Monitoring moles and skin tags for signs of change or discoloration is key to early detection. Make a yearly checkup to get your moles examined for any suspicious changes or color.

Avoid tanning beds. Like sunscreen, this may seem obvious, but many people turn to tanning beds this time of year for a “base tan.” Unfortunately, many think that a base tan will protect them from sunburns later in the year. That’s simply not the case, according to the Centers for Disease Control and Protection.

Finally, don’t forget about your eyes. The sun can do damage to your eyes as well. Wearing sunglasses helps protect your eyes from the sun’s damaging rays, and also the sensitive skin around your eyes. Choose sunglasses that block both UVA and UVB rays – and don’t think you have to spend a fortune, either. A recent report by NBC’s Jeff Rossen revealed that the cheaper, drug store sunglasses protect eyes just as well as the expensive designer sunglasses. The key? Look for a sticker that says “100 percent UV protection” or “UV 400” for the best bet for protecting your eyes.

Ad campaign featuring our new website is a hit

VCU Baird SHSMD awardsBack in September, we launched a new website and advertising campaign to promote our Image-Guided Tendon Treatment, as a better alternative for pain relief for conditions such as plantar fasciitis, tennis elbow and other tendon issues. The new website,, shows an animated character who goes to great lengths to avoid foot pain, including traveling by balloon and being shot out of a cannon.

Created by our advertising agency ndp, and animator Studio Flatlands, the use of a cartoon character to illustrate the pain of plantar fasciitis, and an effective way to relieve it, is unusual, says VCU Health’s Geoff Chestnut.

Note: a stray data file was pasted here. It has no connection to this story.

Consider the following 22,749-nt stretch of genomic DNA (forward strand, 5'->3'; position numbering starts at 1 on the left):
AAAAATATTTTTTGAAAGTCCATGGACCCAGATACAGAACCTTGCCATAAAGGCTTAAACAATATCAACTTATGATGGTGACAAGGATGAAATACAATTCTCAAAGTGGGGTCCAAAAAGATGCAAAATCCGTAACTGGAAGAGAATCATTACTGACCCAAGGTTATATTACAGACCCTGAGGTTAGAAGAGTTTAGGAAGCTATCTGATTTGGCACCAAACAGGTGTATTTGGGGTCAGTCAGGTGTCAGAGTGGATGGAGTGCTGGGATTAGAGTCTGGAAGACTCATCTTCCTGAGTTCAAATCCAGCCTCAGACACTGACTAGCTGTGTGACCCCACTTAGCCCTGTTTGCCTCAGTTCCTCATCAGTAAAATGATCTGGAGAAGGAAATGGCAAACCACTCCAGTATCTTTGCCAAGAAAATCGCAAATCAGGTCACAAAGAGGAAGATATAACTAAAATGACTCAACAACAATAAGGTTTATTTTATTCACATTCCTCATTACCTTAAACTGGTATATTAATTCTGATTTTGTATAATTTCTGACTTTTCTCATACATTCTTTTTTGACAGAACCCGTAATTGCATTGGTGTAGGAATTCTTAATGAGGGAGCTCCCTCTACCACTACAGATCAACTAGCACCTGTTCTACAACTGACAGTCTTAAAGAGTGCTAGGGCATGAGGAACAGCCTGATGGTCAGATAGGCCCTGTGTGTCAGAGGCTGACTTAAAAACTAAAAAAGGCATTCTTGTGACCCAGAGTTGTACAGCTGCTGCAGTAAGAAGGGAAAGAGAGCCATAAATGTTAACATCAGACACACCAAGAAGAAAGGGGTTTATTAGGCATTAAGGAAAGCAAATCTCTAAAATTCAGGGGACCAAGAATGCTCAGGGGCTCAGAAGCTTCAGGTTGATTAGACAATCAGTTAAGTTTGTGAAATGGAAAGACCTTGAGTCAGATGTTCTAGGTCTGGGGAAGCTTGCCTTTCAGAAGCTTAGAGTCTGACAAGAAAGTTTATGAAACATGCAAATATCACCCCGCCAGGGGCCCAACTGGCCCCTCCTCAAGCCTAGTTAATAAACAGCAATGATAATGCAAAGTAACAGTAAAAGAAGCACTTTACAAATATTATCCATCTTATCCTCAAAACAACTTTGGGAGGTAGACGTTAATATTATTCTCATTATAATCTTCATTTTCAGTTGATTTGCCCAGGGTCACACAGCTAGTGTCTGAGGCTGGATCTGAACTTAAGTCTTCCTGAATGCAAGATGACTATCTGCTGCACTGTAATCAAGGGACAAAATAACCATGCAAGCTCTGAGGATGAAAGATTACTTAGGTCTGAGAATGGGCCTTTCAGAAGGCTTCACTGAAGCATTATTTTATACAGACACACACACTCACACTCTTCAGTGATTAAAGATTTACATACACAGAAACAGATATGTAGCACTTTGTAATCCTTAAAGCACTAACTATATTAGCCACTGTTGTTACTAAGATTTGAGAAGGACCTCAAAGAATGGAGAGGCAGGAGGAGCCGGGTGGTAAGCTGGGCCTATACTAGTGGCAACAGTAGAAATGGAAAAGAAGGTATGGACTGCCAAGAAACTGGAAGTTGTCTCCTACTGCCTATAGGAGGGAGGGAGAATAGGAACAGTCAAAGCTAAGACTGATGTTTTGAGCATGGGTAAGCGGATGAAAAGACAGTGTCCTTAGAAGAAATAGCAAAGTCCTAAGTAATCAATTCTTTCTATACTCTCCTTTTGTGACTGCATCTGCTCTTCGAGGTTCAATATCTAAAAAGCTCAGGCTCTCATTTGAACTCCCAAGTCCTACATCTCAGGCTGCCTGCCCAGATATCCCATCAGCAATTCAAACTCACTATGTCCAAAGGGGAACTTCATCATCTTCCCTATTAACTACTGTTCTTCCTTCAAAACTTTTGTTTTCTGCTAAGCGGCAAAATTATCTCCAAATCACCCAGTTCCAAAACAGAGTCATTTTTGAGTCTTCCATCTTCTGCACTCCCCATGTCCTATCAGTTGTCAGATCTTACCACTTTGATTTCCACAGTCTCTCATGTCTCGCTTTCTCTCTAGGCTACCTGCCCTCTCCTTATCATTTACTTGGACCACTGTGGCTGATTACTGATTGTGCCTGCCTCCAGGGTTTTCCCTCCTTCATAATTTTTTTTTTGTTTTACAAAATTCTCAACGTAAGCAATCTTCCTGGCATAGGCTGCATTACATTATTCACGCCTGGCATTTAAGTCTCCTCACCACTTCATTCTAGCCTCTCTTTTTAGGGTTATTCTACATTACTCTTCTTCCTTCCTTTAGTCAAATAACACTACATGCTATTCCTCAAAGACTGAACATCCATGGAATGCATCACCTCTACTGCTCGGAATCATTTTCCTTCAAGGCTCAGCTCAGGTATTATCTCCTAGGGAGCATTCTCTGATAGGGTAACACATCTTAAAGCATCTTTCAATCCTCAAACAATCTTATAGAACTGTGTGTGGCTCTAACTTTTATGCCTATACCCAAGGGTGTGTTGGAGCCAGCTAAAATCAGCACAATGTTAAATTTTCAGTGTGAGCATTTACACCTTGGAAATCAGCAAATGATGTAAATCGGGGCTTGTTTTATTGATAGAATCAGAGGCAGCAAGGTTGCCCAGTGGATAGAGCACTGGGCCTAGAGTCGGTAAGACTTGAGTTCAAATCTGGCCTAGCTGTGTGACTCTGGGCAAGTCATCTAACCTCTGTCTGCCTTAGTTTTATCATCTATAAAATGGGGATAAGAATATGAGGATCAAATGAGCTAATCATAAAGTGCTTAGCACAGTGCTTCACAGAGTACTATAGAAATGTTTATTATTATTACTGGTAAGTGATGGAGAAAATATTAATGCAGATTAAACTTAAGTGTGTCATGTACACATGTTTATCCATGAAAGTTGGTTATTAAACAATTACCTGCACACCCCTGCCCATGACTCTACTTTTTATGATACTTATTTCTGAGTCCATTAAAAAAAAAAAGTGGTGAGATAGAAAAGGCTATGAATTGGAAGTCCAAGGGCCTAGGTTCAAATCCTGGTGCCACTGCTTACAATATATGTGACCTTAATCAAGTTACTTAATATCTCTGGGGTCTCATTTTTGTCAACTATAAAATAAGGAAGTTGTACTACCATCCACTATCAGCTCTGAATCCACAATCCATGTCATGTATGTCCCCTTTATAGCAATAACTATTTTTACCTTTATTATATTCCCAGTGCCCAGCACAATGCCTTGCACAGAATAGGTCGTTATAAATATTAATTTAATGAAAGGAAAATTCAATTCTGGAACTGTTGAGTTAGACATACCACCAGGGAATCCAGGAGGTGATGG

“We decided that we wanted to pursue something a little more creative than the usual austere and authority driven medical marketing that one so typically sees in the environment today,” he said. “The idea of showing doctors in white coats with smiling patients did not seem to be an approach that would stand out. ndp suggested using animated graphics and interactive, online multi-media components that could easily translate into more traditional forms of marketing such as print, and we’re excited about the results.”

“We wanted each viewer to have an ‘I can relate’ moment when they saw our work,” explained ndp Creative Director Jason Anderson, which is why they compared the pain of plantar fasciitis to stepping on tacks, tiny land mines, and hot coals.

The website recently won a Gold and Best In Show award at the MASHSMD (Mid-Atlantic Society for Healthcare Strategy and Market Development) conference.

Our Image-Guided Tendon Treatment goes beyond conventional therapies such as ice, rest, stretching and steroid injections and works by removing the damaged tendon tissue so that a natural healing process can occur. Unlike traditional surgery, this minimally-invasive process can be completed in around 20 minutes and requires no general anesthesia. For those suffering from the chronic pain of plantar fasciitis, this is good news, say Chestnut, and the new website and advertising materials help explain it.